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‘Evita’ flexes the power of music PDF Print E-mail

"Alexis DeDonato does a fine job as Peron’s ousted mistress in “Another Suitcase in Another Hall."

---TOM BUTLER • For The News Journal • March 22, 2010

Director Chris Alberts and his talented cast capture the theatrical impact of the performance

By TOM BUTLER • For The News Journal • March 22, 2010

The reverential production of “Evita” now playing at New Candlelight Theatre knows how to exploit the power of the music. Director Chris Alberts hews to an operatic approach in staging, set design and lighting. All of this heightens the theatrical impact of the performance. This is a pop opera with a decidedly political text. While few in the audience are likely to know much about the historical figures on which the show is based, the storyline itself provides plenty of political background. And it does so with a diverse mix of musical styles.

Using a narrator called simply Che but who is clearly Che Guevara with his beard , battle dress uniform and iconic beret, Andrew Lloyd Webber and Tim Rice present a highly theatrical recounting of the rise and fall of another political icon, this one from the 1940’s and 50’s—Eva Peron. She was the official Spiritual Leader of the Argentine People and the wife of despot Juan Peron. This pair co-opted a populist movement and turned it into decades of dictatorship.

Jeffrey Higgins makes a persuasive Che, coloring all of his lyrics with appropriate irony and understanding when to fling a comic barb. His voice is strong and resonant both in the opening funeral oration and even more in the rousing anthem “A New Argentina” that ends Act I. Throughout the show, he directs the audience into the dark crevices of Eva’s popularity.

Molly Tower plays Eva and while she hardly fits the physical type of the tiny “Evita”, she has a beautiful voice and solid acting skills. Her work in the first scenes depicting the 15-year old Eva is a bit tentative and unconvincing but in the cynical “Goodnight and Thank You” she starts to capture the growing sophistication of the character. She seduces Peron persuasively in “I'd Be Surprisingly Good for You” and she really galvanizes the audience with her pleas to the masses in “A New Argentina." She is dazzling singing the signature song “Don't Cry for Me Argentina” bathed in brilliant spot lights. Tower is equally persuasive in the dying woman’s final radio broadcast.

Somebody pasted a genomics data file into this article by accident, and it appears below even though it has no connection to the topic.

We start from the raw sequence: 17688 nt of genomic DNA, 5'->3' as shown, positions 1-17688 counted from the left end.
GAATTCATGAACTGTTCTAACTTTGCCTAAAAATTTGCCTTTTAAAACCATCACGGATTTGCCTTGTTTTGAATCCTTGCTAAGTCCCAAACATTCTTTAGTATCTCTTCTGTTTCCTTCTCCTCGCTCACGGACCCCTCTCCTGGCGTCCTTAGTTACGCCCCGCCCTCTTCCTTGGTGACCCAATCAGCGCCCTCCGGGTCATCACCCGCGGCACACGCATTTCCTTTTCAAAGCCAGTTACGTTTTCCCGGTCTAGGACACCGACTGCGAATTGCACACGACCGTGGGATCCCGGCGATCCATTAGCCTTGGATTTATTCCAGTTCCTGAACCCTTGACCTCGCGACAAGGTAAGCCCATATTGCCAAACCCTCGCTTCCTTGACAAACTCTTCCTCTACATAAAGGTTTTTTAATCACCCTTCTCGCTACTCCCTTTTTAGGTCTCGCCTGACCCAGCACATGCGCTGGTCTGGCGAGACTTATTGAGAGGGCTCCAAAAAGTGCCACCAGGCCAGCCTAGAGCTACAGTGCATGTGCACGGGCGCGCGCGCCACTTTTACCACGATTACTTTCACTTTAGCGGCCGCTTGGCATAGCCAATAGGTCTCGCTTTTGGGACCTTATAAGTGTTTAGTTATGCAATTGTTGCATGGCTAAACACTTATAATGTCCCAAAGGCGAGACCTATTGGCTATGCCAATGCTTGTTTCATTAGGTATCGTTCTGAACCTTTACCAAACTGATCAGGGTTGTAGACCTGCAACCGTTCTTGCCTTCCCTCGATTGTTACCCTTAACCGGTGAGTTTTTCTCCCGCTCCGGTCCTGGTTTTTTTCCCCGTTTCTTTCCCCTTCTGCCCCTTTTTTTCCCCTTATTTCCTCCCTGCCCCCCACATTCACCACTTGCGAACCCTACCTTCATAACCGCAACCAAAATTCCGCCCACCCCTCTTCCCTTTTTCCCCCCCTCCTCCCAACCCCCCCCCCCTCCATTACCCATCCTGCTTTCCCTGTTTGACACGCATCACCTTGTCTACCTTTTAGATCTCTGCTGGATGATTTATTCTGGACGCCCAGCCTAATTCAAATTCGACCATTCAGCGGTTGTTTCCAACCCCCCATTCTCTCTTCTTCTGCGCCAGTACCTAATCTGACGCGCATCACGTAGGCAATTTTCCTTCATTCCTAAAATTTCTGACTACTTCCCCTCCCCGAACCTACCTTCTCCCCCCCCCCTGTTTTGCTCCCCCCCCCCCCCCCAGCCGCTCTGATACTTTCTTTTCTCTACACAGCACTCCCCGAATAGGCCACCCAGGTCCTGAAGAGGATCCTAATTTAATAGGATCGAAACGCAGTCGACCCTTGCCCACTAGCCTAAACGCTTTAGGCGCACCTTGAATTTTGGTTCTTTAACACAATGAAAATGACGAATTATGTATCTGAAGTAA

Paul Weagraff looks and acts like political animal as Peron. The staging of “The Art of the Possible” uses a game of musical chairs with white rockers to explain how a clever man may rise to power. He has the voice and bearing for the role and is effective in quieter moments that betray real affection for his wife and co-conspirator.

While much of the action is well framed, particularly the group work for the aristocrats and soldiers in “Peron's Latest Flame”, some of Dann Dunn’s choreography seems unnecessarily stiff and stylized. The dramatic sets are dark and suggestive and easily manipulated by lighting effects to become a plaza, a bedroom or a tavern.

The 20-person cast provides strong singing across a challenging range of musical styles from sacred chants, though Tango flavored songs to driving rock numbers.

Alexis DeDonato does a fine job as Peron’s ousted mistress in “Another Suitcase in Another Hall. The New Candlelight version of “Evita” offers an intelligent and edifying take on the material.


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